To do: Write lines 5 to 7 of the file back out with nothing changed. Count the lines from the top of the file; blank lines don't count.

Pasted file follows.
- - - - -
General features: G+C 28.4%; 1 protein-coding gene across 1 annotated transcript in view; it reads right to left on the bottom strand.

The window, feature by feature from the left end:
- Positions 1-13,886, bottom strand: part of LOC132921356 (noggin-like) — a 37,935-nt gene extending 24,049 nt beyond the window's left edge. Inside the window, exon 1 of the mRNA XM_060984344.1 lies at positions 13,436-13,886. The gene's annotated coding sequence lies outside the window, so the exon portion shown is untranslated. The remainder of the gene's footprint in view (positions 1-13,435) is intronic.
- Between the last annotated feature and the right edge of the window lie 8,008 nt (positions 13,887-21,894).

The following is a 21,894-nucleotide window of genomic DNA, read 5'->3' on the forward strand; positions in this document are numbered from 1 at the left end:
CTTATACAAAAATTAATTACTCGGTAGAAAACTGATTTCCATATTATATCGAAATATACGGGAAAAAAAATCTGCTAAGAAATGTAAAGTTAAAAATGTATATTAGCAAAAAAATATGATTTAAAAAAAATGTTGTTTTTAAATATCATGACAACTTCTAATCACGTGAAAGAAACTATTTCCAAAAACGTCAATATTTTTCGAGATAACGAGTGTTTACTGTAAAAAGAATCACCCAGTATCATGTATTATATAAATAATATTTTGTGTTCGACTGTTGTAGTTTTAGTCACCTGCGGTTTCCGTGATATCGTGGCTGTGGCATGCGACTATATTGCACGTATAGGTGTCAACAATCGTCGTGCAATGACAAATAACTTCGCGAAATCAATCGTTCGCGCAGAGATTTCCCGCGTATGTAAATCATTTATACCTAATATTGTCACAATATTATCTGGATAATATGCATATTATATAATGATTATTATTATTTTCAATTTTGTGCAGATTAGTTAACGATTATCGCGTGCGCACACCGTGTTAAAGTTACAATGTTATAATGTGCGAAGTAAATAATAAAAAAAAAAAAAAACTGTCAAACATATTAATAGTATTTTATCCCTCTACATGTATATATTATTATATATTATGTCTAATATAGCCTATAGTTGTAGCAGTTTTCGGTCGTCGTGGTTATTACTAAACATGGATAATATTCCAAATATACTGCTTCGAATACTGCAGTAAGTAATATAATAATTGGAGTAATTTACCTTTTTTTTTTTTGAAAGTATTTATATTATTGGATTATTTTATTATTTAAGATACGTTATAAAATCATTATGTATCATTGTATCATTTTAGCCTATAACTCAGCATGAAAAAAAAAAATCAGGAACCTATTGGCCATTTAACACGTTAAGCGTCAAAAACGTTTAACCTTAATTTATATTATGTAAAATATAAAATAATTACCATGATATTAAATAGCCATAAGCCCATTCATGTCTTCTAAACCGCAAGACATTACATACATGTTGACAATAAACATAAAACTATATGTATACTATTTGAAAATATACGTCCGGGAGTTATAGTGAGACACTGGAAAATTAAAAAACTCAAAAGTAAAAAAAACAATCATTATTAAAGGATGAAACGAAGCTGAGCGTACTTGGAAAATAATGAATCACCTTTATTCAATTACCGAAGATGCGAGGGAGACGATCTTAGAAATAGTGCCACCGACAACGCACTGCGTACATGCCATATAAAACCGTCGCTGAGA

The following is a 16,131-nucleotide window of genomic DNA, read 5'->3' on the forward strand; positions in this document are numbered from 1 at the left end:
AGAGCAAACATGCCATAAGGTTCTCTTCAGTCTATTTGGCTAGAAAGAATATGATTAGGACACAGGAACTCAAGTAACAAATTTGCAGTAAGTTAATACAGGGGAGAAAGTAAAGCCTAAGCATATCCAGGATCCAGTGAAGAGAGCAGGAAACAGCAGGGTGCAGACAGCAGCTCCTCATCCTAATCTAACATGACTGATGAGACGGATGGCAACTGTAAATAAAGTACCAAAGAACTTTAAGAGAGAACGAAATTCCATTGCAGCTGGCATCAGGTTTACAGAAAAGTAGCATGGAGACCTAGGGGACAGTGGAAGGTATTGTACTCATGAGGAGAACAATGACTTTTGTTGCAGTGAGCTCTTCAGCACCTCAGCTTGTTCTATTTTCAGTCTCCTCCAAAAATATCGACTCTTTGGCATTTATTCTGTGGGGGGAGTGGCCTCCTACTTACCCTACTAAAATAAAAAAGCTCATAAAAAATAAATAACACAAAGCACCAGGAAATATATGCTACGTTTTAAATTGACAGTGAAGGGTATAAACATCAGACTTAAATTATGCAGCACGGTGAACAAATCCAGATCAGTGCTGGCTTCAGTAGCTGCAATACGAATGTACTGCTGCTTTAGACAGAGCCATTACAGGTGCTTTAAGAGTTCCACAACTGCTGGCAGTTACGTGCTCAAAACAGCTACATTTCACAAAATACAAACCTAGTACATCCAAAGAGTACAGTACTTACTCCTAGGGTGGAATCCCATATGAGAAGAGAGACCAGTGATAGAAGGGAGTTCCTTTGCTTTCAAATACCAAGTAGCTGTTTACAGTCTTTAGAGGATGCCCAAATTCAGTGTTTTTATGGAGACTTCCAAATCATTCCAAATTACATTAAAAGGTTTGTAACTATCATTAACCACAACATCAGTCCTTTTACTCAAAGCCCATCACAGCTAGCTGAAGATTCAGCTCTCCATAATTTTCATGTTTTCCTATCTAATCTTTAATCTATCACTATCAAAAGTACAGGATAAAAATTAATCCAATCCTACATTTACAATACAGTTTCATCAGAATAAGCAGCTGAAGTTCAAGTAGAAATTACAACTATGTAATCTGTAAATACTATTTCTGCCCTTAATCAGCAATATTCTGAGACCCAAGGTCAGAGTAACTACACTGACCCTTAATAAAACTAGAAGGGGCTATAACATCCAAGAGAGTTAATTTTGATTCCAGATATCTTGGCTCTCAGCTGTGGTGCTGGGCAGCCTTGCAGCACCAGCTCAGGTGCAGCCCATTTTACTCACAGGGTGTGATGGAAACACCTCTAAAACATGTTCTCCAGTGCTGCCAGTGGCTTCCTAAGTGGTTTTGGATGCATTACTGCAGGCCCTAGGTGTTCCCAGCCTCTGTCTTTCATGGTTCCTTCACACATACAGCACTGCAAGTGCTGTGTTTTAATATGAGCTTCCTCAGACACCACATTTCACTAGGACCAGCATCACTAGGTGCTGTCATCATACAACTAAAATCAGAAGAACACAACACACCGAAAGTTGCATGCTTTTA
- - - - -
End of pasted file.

The following is a 21,894-nucleotide window of genomic DNA, read 5'->3' on the forward strand; positions in this document are numbered from 1 at the left end:
CTTATACAAAAATTAATTACTCGGTAGAAAACTGATTTCCATATTATATCGAAATATACGGGAAAAAAAATCTGCTAAGAAATGTAAAGTTAAAAATGTATATTAGCAAAAAAATATGATTTAAAAAAAATGTTGTTTTTAAATATCATGACAACTTCTAATCACGTGAAAGAAACTATTTCCAAAAACGTCAATATTTTTCGAGATAACGAGTGTTTACTGTAAAAAGAATCACCCAGTATCATGTATTATATAAATAATATTTTGTGTTCGACTGTTGTAGTTTTAGTCACCTGCGGTTTCCGTGATATCGTGGCTGTGGCATGCGACTATATTGCACGTATAGGTGTCAACAATCGTCGTGCAATGACAAATAACTTCGCGAAATCAATCGTTCGCGCAGAGATTTCCCGCGTATGTAAATCATTTATACCTAATATTGTCACAATATTATCTGGATAATATGCATATTATATAATGATTATTATTATTTTCAATTTTGTGCAGATTAGTTAACGATTATCGCGTGCGCACACCGTGTTAAAGTTACAATGTTATAATGTGCGAAGTAAATAATAAAAAAAAAAAAAAACTGTCAAACATATTAATAGTATTTTATCCCTCTACATGTATATATTATTATATATTATGTCTAATATAGCCTATAGTTGTAGCAGTTTTCGGTCGTCGTGGTTATTACTAAACATGGATAATATTCCAAATATACTGCTTCGAATACTGCAGTAAGTAATATAATAATTGGAGTAATTTACCTTTTTTTTTTTTGAAAGTATTTATATTATTGGATTATTTTATTATTTAAGATACGTTATAAAATCATTATGTATCATTGTATCATTTTAGCCTATAACTCAGCATGAAAAAAAAAAATCAGGAACCTATTGGCCATTTAACACGTTAAGCGTCAAAAACGTTTAACCTTAATTTATATTATGTAAAATATAAAATAATTACCATGATATTAAATAGCCATAAGCCCATTCATGTCTTCTAAACCGCAAGACATTACATACATGTTGACAATAAACATAAAACTATATGTATACTATTTGAAAATATACGTCCGGGAGTTATAGTGAGACACTGGAAAATTAAAAAACTCAAAAGTAAAAAAAACAATCATTATTAAAGGATGAAACGAAGCTGAGCGTACTTGGAAAATAATGAATCACCTTTATTCAATTACCGAAGATGCGAGGGAGACGATCTTAGAAATAGTGCCACCGACAACGCACTGCGTACATGCCATATAAAACCGTCGCTGAGA

The following is a 16,131-nucleotide window of genomic DNA, read 5'->3' on the forward strand; positions in this document are numbered from 1 at the left end: